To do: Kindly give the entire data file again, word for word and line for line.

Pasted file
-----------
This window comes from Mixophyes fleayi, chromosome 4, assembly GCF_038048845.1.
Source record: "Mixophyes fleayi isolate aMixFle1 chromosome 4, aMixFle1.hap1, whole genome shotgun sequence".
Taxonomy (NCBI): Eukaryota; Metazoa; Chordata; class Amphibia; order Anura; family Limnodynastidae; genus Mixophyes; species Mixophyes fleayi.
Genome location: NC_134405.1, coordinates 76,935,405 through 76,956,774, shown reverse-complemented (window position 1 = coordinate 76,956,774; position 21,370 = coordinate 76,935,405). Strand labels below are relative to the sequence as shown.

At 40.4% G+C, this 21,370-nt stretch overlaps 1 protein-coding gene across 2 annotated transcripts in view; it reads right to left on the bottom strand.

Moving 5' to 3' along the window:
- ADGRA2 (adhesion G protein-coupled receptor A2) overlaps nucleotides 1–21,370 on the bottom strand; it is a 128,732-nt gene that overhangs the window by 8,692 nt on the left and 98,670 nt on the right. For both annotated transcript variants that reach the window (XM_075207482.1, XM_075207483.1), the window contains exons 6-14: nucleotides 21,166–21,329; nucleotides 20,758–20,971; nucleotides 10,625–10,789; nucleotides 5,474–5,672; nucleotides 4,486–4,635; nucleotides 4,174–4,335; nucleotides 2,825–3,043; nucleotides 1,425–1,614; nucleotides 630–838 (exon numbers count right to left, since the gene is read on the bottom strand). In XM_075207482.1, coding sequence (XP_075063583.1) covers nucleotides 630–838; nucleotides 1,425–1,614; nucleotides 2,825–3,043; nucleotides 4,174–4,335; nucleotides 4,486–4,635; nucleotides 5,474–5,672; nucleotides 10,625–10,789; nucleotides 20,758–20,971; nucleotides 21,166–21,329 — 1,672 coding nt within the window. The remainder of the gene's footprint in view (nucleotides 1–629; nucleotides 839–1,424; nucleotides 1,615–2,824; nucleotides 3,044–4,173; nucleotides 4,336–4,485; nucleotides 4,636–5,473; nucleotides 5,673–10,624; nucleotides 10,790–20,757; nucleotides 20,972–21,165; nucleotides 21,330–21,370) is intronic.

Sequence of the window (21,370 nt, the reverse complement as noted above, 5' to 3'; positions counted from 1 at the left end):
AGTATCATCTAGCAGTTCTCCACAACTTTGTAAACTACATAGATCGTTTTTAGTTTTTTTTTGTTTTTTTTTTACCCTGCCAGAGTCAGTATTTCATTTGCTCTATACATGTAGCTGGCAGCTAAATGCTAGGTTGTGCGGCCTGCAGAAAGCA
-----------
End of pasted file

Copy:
This window comes from Mixophyes fleayi, chromosome 4, assembly GCF_038048845.1.
Source record: "Mixophyes fleayi isolate aMixFle1 chromosome 4, aMixFle1.hap1, whole genome shotgun sequence".
Taxonomy (NCBI): Eukaryota; Metazoa; Chordata; class Amphibia; order Anura; family Limnodynastidae; genus Mixophyes; species Mixophyes fleayi.
Genome location: NC_134405.1, coordinates 76,935,405 through 76,956,774, shown reverse-complemented (window position 1 = coordinate 76,956,774; position 21,370 = coordinate 76,935,405). Strand labels below are relative to the sequence as shown.

At 40.4% G+C, this 21,370-nt stretch overlaps 1 protein-coding gene across 2 annotated transcripts in view; it reads right to left on the bottom strand.

Moving 5' to 3' along the window:
- ADGRA2 (adhesion G protein-coupled receptor A2) overlaps nucleotides 1–21,370 on the bottom strand; it is a 128,732-nt gene that overhangs the window by 8,692 nt on the left and 98,670 nt on the right. For both annotated transcript variants that reach the window (XM_075207482.1, XM_075207483.1), the window contains exons 6-14: nucleotides 21,166–21,329; nucleotides 20,758–20,971; nucleotides 10,625–10,789; nucleotides 5,474–5,672; nucleotides 4,486–4,635; nucleotides 4,174–4,335; nucleotides 2,825–3,043; nucleotides 1,425–1,614; nucleotides 630–838 (exon numbers count right to left, since the gene is read on the bottom strand). In XM_075207482.1, coding sequence (XP_075063583.1) covers nucleotides 630–838; nucleotides 1,425–1,614; nucleotides 2,825–3,043; nucleotides 4,174–4,335; nucleotides 4,486–4,635; nucleotides 5,474–5,672; nucleotides 10,625–10,789; nucleotides 20,758–20,971; nucleotides 21,166–21,329 — 1,672 coding nt within the window. The remainder of the gene's footprint in view (nucleotides 1–629; nucleotides 839–1,424; nucleotides 1,615–2,824; nucleotides 3,044–4,173; nucleotides 4,336–4,485; nucleotides 4,636–5,473; nucleotides 5,673–10,624; nucleotides 10,790–20,757; nucleotides 20,972–21,165; nucleotides 21,330–21,370) is intronic.

Sequence of the window (21,370 nt, the reverse complement as noted above, 5' to 3'; positions counted from 1 at the left end):
AGTATCATCTAGCAGTTCTCCACAACTTTGTAAACTACATAGATCGTTTTTAGTTTTTTTTTGTTTTTTTTTTACCCTGCCAGAGTCAGTATTTCATTTGCTCTATACATGTAGCTGGCAGCTAAATGCTAGGTTGTGCGGCCTGCAGAAAGCA